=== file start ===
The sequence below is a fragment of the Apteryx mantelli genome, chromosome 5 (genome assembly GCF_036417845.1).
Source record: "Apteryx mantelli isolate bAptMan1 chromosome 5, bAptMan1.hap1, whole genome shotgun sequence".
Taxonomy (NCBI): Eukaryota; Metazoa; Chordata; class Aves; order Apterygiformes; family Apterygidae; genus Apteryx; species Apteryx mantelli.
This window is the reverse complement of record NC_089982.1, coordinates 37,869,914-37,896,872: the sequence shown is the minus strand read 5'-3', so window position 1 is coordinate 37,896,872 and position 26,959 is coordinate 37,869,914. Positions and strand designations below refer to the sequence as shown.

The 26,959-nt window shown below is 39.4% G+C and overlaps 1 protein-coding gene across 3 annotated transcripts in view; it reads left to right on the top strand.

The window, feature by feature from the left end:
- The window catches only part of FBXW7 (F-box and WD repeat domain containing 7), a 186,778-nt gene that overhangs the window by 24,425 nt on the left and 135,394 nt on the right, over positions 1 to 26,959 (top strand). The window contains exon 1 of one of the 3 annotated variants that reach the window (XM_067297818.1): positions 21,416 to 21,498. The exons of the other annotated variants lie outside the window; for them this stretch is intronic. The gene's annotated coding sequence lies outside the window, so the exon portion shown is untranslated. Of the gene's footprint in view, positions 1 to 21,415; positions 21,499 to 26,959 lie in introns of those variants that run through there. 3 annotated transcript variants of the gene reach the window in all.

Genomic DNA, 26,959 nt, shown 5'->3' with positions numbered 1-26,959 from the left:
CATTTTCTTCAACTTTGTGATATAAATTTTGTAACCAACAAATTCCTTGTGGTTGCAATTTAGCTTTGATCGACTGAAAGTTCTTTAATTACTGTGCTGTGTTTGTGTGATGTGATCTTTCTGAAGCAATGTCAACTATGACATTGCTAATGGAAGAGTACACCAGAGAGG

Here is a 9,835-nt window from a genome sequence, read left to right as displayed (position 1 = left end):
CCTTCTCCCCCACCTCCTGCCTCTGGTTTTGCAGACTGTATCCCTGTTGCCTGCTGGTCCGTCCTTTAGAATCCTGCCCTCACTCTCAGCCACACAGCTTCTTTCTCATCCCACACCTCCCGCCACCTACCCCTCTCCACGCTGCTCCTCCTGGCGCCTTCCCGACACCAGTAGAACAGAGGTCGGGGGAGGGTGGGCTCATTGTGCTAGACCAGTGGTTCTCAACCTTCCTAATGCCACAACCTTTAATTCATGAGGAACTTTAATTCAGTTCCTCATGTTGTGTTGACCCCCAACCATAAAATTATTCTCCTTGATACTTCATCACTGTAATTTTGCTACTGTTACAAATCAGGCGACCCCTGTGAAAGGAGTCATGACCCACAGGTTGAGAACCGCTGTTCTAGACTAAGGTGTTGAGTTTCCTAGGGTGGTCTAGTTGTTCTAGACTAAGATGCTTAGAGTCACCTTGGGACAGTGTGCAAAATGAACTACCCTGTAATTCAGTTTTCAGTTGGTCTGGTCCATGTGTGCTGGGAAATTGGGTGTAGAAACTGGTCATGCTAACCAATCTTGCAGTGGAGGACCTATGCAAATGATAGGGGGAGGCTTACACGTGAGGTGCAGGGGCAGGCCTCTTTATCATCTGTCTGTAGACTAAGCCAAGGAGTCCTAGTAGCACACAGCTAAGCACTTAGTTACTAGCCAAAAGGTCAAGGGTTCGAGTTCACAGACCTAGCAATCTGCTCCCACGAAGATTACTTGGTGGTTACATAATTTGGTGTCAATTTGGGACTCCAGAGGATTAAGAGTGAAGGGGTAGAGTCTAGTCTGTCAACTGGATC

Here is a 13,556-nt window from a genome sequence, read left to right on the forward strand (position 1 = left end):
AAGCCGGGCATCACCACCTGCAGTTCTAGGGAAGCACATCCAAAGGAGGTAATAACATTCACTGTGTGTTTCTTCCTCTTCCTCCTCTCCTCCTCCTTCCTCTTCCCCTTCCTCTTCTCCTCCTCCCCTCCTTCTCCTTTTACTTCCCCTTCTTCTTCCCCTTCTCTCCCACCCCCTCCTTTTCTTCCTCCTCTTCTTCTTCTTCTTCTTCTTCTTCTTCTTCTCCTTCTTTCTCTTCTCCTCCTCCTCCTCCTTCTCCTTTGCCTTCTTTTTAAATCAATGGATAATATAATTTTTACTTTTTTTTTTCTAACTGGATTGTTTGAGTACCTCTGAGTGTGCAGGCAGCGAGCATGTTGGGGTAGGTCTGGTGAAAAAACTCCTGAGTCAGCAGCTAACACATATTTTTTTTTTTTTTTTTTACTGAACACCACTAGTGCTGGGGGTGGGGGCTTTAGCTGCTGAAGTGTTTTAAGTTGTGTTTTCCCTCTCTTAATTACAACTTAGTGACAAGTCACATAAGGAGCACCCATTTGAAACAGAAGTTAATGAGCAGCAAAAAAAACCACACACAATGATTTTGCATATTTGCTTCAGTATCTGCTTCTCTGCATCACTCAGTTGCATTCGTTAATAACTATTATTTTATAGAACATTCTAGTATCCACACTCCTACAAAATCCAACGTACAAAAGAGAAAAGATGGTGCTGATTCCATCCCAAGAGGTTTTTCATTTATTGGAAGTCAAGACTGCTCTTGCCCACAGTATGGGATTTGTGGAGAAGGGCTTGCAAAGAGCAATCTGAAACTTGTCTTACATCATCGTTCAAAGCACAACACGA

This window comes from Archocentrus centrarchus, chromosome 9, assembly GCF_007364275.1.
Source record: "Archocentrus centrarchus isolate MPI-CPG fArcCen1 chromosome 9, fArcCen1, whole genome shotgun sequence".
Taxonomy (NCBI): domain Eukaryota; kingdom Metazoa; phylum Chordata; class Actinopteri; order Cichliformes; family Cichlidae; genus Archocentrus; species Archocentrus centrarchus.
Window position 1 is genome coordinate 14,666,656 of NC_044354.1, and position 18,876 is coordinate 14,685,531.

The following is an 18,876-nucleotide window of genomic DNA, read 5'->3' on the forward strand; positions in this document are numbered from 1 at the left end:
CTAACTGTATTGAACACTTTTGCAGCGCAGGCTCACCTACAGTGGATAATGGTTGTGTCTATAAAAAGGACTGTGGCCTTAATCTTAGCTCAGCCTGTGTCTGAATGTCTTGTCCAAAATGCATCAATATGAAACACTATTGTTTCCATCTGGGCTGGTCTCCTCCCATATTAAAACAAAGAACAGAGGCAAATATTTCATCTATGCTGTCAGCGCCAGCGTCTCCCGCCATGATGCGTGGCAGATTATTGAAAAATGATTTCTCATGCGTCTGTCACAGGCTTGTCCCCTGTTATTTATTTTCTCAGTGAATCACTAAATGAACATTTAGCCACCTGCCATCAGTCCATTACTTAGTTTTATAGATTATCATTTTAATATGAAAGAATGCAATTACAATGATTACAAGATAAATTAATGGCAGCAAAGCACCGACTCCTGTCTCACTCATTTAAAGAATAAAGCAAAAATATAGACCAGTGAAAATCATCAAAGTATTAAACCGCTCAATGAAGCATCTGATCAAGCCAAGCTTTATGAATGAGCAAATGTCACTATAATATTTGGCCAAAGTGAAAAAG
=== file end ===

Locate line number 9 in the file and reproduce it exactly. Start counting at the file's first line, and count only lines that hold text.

CATTTTCTTCAACTTTGTGATATAAATTTTGTAACCAACAAATTCCTTGTGGTTGCAATTTAGCTTTGATCGACTGAAAGTTCTTTAATTACTGTGCTGTGTTTGTGTGATGTGATCTTTCTGAAGCAATGTCAACTATGACATTGCTAATGGAAGAGTACACCAGAGAGG